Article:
Class, pure, total, and utter class….

    Something that the UK lacks these days. Hence, of course, the reason we choose to live in Prague!

  3. heheh nice observation.
    i would like to say
    a) having the elderly here amongst the hip and young is a part of the czech culture, and i would not think i am afraid they would vanish or move to the suburbs
    b) well as for the radios, have you tried to listen to radio 1 at or 91.9 fm (the station i work for). we play indie/hip/new/weird obscure stuff all the time, and yes, i am quite proud to be able to play einstürzende neubauten, nick drake and patrick wolf at 6 am.

  4. im

    hi, hope you are doing well! your blog is very interesting, I only found out about it last night but read all posts now.
    I too was considering moving to Praha, but then I thought that it might end up in disaster, me being a single female without friends or relatives there.
    keep posting! 🙂

  5. Russ

    Yes, this is one of the first things I noticed when I came here, and I’ve often thought about and discussed it with Czechs. There are SO MANY old people here…why? Or more accurately, why do I feel that way, because certainly there are old people in the US, too. It’s a combination of lots of things, and I won’t write a big essay here, but you touched on one or two. The elderly here are much more frail in general, but they carry on with their lives, trundling to the grocery store every morning.

    Here’s a little exerpt of a piece I wrote about that very fact, eight years ago:

    –Back to the old people, though. There seems to be a lot more of them in Europe. Some of them struggle to get on and off the buses as if climbing onto their death beds. I’ve watched women shuffle along on edema-swollen legs so bowed that I was sure their hips would snap with the next step. It’s shocking and disturbing to be confronted with mortality so brazenly, right there in broad daylight. Elderly people aren’t supposed to walk around among us, don’t they know that? They belong in “homes”, tucked away from the rest of us so we aren’t reminded of what time has in store for each of us.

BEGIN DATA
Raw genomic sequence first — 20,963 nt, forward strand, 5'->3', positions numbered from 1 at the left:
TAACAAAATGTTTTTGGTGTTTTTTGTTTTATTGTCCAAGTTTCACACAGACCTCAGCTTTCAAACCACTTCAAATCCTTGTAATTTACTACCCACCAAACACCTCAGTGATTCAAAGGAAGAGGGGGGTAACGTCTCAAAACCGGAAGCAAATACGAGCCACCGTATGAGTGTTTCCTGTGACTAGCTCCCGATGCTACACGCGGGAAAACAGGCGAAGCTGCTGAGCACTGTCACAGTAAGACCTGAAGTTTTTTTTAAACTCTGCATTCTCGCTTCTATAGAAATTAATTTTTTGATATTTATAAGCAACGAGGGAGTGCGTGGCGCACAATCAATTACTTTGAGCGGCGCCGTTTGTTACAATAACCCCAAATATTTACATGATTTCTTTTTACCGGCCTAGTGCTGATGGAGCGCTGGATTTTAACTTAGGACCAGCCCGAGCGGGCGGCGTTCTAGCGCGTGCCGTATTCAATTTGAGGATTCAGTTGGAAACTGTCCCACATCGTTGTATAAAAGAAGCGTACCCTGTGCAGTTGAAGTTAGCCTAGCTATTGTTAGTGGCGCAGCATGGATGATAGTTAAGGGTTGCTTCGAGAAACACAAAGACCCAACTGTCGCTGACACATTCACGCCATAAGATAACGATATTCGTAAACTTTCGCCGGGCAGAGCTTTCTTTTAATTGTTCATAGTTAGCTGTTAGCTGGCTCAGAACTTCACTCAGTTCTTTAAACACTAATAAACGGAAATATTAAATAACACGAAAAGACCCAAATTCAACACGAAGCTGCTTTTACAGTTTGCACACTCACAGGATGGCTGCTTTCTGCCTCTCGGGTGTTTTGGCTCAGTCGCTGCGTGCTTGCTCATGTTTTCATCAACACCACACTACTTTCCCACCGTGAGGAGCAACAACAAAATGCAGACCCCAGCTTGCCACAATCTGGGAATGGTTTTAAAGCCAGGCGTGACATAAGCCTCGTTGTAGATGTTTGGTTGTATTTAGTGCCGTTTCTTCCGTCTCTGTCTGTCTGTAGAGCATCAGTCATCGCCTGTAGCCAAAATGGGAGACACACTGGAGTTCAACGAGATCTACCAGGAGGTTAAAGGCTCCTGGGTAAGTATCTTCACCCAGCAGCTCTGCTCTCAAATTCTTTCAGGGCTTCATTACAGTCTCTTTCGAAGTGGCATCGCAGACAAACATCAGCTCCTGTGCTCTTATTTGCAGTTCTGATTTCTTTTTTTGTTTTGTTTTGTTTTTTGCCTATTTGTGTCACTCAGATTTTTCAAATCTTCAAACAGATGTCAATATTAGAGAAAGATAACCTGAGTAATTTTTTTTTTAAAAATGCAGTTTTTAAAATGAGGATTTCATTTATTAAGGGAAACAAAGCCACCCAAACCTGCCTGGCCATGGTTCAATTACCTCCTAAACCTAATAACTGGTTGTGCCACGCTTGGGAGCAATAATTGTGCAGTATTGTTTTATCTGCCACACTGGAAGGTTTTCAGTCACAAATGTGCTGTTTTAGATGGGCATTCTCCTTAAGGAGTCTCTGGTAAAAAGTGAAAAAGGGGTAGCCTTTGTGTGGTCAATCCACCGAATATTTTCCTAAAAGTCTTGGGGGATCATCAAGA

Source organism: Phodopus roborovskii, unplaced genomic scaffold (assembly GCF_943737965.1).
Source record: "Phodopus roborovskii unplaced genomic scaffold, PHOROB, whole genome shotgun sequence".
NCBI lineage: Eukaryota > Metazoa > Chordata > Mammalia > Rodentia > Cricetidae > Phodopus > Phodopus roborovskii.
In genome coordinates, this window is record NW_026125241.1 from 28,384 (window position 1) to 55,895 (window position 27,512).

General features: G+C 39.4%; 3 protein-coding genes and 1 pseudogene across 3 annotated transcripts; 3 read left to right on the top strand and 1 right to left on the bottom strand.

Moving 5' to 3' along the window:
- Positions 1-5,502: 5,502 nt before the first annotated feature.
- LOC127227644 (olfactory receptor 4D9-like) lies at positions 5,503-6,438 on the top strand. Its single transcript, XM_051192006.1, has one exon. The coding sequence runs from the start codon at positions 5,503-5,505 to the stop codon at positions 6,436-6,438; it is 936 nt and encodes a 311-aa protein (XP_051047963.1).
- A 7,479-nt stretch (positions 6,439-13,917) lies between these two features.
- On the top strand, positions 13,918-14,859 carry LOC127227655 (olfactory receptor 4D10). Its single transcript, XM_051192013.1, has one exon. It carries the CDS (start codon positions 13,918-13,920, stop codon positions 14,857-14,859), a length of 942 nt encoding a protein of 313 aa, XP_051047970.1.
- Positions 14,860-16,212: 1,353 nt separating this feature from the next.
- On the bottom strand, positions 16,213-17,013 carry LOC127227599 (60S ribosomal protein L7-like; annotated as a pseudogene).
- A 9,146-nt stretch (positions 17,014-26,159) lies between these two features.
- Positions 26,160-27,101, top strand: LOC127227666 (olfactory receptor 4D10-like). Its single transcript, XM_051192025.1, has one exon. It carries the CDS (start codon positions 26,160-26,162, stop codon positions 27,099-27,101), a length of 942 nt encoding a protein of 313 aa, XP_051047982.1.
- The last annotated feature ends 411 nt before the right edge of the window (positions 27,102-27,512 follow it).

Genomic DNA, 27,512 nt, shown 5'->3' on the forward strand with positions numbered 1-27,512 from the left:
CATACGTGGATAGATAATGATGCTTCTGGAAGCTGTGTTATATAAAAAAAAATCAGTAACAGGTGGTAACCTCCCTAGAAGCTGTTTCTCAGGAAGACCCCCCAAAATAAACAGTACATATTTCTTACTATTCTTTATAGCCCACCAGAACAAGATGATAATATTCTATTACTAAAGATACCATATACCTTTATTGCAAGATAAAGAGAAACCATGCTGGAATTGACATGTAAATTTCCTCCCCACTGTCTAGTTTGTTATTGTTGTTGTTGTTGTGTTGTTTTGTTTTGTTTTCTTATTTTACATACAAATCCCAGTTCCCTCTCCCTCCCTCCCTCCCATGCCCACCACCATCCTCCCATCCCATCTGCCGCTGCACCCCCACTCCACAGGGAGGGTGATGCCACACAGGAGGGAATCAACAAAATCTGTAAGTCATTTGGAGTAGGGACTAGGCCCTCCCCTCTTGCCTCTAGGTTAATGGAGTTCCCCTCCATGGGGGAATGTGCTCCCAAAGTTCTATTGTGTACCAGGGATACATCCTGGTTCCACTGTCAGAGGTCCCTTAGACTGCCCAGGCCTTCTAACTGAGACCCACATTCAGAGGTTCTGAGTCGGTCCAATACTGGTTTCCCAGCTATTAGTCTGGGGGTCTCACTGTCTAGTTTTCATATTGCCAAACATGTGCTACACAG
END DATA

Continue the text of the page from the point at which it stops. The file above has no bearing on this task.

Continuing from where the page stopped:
But the old ladies of Prague don’t know anything about such rules. Their homes are where they’ve always been…real homes. The Nazis came when they were young, little girls some of them, others already young women. They persevered and survived in their homes. They came of age as their nation enjoyed a brief respite of independence before it was entombed behind the Iron Curtain. The children they raised in their homes ventured out and tried to lift that curtain in 1968, and they paid a heavy price. These women pressed on. Their determination and power passed to their grandchildren, who finally cast off the yoke of Communism in 1989. (Never mind that now—worried about their pensions and rent-control flats—many of them not-so-secretly lament the demise of communism!)

    After Nazis and war, revolution, rebellion, suppression, occupation, and revolution once more, small obstacles like age and infirmity can’t stop these matrons of Prague. They hobble and shuffle and mutter along with the aid of various forms of crutches and canes. They’re often encountered in small packs, like herds of meandering cattle, or post-menopausal street gangs. If you forget to give them your seat on a crowded bus or tram, they’ll remind you with a look, gesture, or gruff request. If you give it up voluntarily before they think to scold or prod, then you may be rewarded with a thank you or a smile. Or the weathered old veteran of life may simply take the offered seat without even seeming to notice. Don’t take it personally…she probably walked past Soviet tanks on her way to the store with similar matter-of-factness 35 years ago.–

    • girlinczechland

      Hi again Russ,
      I’m really glad you responded to this post as it didn’t seem to stir much interest back when I originally wrote it and I started to think I was imagining just how much more present the elderly are here. I enjoyed reading your excerpt too. They are indeed a disturbing reminder of our own mortality – and of the power of human endurance.